gymnastics-composition

After-School Gymnastics

School bells are ringing all over the country, which means it’s time to switch from a summer schedule to a school schedule. For many kids, this means choosing after-school activities, whether school or club sports, part-time jobs for the older ones, clubs, or other activities. When you’re evaluating your child’s after-school options, keep gymnastics in mind.

It’s true that many kids are over-programmed, being shuttled from one activity to another 5 or 6 days a week. Kids definitely need some down time, but they are also sick and tired of sitting at desks all day long. Even the most engaging classrooms simply can’t give kids the time, space, and structure they need to expend energy and develop physically. This is why gymnastics can be so valuable. A good gymnastics program provides structure in a safe environment, lots of space for uninhibited movement, a positive social setting, and an opportunity to develop both physically and mentally. What more could you ask for from an after-school program?

Kids learn best from playing, and gymnastics has this in spades. Younger kids tumbling around on mats think they’re just having a blast, but they’re really learning muscular control, balance, patience, and how their bodies relate to the world around them. In fact, there are probably a few adults who could benefit from an after-work gymnastics program! After sitting in chairs and on the floor most of the day, children will benefit from a focus on physical activity after school. Gymnastics offers that activity in the form of a structured program designed to progress as the child progresses.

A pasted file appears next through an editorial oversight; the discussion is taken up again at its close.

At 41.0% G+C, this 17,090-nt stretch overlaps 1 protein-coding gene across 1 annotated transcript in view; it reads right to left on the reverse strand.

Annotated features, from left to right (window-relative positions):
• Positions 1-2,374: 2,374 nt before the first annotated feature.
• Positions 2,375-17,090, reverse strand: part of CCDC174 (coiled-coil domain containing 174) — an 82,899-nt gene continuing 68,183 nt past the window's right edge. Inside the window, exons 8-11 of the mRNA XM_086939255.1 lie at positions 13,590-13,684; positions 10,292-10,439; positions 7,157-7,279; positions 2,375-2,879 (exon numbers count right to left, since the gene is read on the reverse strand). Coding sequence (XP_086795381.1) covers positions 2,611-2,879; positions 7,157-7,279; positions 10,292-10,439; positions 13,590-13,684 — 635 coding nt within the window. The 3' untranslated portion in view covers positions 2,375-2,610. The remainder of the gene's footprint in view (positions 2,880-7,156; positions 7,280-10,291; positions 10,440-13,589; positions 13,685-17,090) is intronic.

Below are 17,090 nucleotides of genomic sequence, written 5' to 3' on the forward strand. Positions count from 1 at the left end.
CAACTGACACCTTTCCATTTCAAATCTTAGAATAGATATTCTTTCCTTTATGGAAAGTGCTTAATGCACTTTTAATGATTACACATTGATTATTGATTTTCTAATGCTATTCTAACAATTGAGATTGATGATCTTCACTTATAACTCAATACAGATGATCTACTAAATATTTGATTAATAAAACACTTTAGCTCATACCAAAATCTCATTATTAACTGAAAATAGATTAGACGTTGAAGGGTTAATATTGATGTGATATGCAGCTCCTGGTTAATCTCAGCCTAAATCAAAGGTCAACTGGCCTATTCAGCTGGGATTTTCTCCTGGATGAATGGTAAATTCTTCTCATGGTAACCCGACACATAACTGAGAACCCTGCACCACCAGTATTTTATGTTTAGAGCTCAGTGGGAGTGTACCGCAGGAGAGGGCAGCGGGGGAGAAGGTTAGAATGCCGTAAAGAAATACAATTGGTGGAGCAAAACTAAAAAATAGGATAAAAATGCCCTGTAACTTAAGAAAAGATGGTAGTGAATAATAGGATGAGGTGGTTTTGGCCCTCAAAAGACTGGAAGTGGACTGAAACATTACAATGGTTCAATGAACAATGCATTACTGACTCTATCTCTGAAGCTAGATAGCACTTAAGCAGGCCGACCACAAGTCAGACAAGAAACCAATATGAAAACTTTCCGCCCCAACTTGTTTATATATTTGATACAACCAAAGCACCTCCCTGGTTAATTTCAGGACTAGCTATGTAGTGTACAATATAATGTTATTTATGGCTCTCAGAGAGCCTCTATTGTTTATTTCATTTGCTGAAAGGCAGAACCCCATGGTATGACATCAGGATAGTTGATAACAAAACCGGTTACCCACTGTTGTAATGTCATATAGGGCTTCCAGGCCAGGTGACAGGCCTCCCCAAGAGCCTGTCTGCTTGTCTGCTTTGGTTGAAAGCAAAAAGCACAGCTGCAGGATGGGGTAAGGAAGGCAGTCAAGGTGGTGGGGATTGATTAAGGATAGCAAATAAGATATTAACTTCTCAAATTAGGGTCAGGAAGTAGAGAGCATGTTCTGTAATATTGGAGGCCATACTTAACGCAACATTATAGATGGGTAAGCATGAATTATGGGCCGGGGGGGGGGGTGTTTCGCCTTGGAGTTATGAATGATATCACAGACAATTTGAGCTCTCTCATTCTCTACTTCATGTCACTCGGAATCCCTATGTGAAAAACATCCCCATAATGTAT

At a good gym, you’ll find experienced instructors who can meet your child where he or she is and help them develop while they’re having fun. Of course, a good gym will also have solid, safe equipment and apparatus for the gymnastics program. Be sure to take a close look at the equipment; it should be in good repair, clean, and in use. These are good indicators that you’re looking at a good program. There should be crash pads everywhere – that’s a good sign that safety is a primary concern. And while the more recognizable apparatus should be visible, look for smaller objects like lower balance beams and bars, skill shapes, and other skill-developing equipment. This tells you that your child will be walked through the learning process at his or her own pace. You may want to consider purchasing some of the practice equipment for use at home, too.

If you find  a gym or club that has all these things, you’ve found a safe, nurturing after-school option that will continue to teach after the school bells have stopped ringing for the day.